One especially neat thing the Whistler House does is feature an artist-in-residence. If you’ve spent any time at all in Lowell’s galleries, you’ve probably seen Dave Drinon’s work. He paints New England landscapes and cityscapes, and his work is often at the Brush Gallery, and he’s a Western Ave artist as well. I realized when I got home why his work looked so familiar: we have a magnet with one of his Lowell scenes on our fridge. He is helping organize a group of artists who will paint on the streets during the next Folk Festival.

Their changing exhibits are often worthwhile and interesting, and I especially recommend the current one. “Pursuing Justice Through Art: 2015” is the second annual exhibition dealing with genocide, culminating in a symposium happening Saturday the 18th starting at 1pm. If you haven’t been to the Whistler House before (or lately) this would be an excellent time to visit.  The exhibit is moving and thought-provoking, with some works that are disturbing, others deeply sad, and some that suggest healing and peace. It reminded me of the expression that art should “comfort the disturbed and disturb the comfortable”.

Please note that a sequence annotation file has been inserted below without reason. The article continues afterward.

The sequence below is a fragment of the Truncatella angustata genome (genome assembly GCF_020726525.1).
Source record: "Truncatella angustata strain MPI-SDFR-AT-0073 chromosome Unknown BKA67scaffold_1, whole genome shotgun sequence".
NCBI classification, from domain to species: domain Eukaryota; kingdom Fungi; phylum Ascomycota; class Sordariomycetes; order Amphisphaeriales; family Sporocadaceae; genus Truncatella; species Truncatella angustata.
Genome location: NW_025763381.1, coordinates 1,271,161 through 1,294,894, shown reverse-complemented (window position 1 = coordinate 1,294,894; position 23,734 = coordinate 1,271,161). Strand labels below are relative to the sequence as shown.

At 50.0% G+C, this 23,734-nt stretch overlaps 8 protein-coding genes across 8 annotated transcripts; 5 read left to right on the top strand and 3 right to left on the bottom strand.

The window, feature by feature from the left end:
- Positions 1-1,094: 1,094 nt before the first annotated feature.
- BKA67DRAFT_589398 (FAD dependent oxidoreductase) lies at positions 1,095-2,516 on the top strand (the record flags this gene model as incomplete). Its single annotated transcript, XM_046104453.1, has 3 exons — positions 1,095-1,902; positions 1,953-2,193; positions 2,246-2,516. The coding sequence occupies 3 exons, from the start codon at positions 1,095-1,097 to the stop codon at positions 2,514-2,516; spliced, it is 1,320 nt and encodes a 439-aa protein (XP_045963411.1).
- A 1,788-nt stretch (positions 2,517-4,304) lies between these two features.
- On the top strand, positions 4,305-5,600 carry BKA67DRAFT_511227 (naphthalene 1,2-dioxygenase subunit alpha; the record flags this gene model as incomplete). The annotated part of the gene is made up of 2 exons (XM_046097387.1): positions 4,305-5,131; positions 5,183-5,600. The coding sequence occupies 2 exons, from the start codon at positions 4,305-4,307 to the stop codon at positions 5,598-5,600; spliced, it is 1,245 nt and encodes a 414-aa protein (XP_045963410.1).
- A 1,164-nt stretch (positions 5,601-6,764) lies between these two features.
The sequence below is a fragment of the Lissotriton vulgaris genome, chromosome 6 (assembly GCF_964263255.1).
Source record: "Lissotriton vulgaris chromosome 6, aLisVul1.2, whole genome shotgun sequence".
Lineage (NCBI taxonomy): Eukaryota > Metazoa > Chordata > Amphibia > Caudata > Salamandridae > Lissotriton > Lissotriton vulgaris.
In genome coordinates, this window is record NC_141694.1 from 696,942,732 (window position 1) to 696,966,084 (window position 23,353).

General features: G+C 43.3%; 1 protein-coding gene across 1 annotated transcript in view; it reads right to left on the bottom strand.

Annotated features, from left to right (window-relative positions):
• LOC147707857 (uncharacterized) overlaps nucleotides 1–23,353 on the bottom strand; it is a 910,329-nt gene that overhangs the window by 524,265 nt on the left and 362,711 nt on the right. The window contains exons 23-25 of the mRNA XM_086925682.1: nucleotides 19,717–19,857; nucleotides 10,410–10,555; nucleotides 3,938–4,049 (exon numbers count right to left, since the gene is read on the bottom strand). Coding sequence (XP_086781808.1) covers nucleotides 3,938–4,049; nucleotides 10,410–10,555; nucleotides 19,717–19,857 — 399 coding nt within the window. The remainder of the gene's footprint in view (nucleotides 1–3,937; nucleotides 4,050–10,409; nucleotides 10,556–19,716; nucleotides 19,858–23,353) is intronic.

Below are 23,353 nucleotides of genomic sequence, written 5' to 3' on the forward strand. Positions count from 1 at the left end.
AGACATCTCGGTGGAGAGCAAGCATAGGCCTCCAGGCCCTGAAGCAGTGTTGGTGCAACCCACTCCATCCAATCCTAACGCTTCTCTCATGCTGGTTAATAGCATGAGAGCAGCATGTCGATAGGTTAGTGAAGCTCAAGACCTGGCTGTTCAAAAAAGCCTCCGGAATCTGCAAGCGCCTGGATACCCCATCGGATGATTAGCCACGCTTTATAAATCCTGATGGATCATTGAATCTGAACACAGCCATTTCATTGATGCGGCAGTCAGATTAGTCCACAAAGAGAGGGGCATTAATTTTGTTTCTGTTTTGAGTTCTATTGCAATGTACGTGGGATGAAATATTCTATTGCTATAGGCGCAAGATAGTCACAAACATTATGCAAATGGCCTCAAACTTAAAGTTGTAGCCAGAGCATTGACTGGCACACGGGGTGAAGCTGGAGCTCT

The Whistler House is also a participating in Downtown’s “First Thursdays” initiative, a collaboration of museums and businesses for special events, discounts, and later hours designed to grow the downtown scene. Chris and I have enjoyed this series, and the Whistler has been an active participant, hosting lectures and music.

We imagine a number of our readers have never ventured to the Whistler House, but there really does seem to be something for everyone! A visitor from another blog put it well: “After all, where else could you see Whistler’s father?” It’s open Wednesday through Saturday, 11 am to 4 pm, on Worthen Street in Lowell.

The number of Lowell institutions we’ve never written a post about should in theory be getting shorter, but there always seem to be new things to write about, and our stack of “we should write a post about this” ideas just seems to get longer.  If we’ve never written about your favorite Lowell stuff and you’re wondering why, the answer is that probably nobody has given us a gentle shove in that direction yet. Let us know!